There are worse fates, I suppose. It could have been an original polka song, a rant about something inappropriate. It could have been a video of me dancing.
That would have been, uh, disconcerting.
Based on the success of a couple recent videos on my @ryanisthatdude channel, TikTok apparently is telling me that I should make my channel be about baseball. Two videos have, out of the blue, gotten me almost 8,000 views and netted me 30 new followers in just a few days.
Yes, I’m aware that’s small potatoes.
FWIW, I just gained three new followers in the past minute after I posted a TikTok about Sunday’s lost no-hitter, a 1-0 win for Pittsburgh, after the Reds’ Hunter Greene and Art Warren combined for a no-no.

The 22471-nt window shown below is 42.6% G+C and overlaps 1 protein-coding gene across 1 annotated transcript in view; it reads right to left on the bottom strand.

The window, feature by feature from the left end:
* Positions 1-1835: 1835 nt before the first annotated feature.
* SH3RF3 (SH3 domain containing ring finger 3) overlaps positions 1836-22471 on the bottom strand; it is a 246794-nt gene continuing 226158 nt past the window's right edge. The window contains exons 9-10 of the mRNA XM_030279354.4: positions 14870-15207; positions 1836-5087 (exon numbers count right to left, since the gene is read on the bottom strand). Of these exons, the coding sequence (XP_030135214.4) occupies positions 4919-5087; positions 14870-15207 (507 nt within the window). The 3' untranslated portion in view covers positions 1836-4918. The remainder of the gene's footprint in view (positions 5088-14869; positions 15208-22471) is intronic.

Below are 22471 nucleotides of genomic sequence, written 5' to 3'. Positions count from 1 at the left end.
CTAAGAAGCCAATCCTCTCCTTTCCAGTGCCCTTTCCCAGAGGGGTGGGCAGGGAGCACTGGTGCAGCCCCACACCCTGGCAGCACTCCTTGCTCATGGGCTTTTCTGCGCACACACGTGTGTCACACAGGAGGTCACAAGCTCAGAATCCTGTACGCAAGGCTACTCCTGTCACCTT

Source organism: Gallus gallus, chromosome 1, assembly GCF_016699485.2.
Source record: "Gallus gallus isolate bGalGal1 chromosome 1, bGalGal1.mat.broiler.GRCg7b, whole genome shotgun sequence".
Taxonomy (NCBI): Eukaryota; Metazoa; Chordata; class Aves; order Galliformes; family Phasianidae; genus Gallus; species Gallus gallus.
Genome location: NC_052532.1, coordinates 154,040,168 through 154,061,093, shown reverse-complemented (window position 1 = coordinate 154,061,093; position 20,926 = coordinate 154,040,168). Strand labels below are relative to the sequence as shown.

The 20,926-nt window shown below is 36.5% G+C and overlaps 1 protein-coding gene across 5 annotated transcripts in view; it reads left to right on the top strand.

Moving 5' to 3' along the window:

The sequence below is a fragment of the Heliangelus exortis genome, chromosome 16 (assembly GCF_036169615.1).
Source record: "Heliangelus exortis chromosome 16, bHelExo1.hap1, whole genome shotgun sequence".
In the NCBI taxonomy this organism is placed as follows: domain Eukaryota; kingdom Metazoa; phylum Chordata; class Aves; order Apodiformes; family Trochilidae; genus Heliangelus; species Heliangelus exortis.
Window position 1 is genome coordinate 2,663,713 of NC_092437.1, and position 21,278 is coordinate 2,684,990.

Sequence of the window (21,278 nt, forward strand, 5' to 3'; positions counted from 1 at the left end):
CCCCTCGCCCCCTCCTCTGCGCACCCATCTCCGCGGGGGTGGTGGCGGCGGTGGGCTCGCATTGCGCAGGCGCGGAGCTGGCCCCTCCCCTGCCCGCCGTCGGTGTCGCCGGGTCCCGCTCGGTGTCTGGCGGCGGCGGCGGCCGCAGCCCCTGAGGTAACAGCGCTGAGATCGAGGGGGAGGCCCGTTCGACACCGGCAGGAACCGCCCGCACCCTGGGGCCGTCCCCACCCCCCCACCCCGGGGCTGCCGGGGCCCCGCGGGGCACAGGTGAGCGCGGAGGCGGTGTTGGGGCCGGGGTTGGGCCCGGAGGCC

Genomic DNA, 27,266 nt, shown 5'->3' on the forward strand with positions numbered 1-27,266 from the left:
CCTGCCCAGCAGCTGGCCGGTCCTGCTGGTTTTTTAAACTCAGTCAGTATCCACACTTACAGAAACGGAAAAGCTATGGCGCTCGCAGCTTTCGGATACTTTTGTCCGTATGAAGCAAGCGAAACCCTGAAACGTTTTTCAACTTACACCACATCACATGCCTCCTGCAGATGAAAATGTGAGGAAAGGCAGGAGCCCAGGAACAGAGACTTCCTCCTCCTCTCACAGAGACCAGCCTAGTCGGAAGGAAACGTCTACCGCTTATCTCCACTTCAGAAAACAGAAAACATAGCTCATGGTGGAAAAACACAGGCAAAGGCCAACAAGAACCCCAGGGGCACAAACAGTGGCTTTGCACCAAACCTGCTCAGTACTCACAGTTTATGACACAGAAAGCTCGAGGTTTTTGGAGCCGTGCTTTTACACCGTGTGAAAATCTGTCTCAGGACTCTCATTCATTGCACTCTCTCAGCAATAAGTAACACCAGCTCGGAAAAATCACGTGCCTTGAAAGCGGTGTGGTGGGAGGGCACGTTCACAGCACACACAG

Never did I think that anybody would care about what I have to say about a sport I love.
They still might not.
However, I’ve tapped into a demand for baseball content that I didn’t realize was there. This brings up a bigger point though that I’ve told folks I work with, and that’s when TikTok decides to give you reach — that’s ultimately the type of content you do from there on. It’s like you’ve unlocked a key, and the only way to progress is to obey your social platform masters.
It’s as if TikTok has assigned me my beat.
Don’t get me wrong; I’m not complaining. I’ve been a Major League Baseball diehard since I was 7 years old. I’ve visited about half the MLB stadiums, and I own about 40-50 MLB caps. I watch a ton of live baseball and regularly watch replays of old games.
As a content guy and a baseball lover, I feel as if the TikTok gods have shined on me.
If you’d like to follow along, it’s @ryanisthatdude.